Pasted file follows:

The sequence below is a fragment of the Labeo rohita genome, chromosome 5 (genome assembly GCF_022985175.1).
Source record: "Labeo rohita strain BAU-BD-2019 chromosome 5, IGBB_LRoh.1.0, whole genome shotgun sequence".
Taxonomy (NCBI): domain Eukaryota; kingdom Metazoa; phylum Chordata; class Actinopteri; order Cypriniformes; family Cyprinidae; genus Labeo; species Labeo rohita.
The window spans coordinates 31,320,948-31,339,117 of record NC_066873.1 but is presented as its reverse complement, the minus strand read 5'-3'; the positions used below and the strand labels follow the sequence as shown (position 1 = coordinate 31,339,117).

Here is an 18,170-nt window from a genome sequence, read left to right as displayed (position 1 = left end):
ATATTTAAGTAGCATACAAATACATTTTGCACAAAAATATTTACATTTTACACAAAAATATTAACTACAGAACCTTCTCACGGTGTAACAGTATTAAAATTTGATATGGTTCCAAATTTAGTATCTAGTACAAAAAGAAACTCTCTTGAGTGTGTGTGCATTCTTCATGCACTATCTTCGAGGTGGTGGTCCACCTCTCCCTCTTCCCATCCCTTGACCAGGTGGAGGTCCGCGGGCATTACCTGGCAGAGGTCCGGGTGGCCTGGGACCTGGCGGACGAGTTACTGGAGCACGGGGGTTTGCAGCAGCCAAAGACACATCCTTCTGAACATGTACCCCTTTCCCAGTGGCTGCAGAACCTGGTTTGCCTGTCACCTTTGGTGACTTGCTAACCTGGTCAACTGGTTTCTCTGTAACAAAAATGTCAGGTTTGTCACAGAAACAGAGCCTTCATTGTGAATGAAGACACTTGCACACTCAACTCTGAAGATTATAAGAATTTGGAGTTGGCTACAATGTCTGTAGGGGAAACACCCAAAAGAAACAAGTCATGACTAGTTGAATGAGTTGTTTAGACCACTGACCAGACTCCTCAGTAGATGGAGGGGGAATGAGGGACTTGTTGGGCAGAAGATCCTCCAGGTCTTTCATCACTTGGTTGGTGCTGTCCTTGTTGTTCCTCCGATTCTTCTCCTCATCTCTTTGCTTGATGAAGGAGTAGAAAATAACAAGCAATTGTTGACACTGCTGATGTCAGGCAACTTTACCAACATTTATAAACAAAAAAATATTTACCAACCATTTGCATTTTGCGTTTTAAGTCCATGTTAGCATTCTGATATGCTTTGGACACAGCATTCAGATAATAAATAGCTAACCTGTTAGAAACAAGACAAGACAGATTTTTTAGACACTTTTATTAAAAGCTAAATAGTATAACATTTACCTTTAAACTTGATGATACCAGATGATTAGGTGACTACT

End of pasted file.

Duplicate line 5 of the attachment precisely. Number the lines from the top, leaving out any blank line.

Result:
Here is an 18,170-nt window from a genome sequence, read left to right as displayed (position 1 = left end):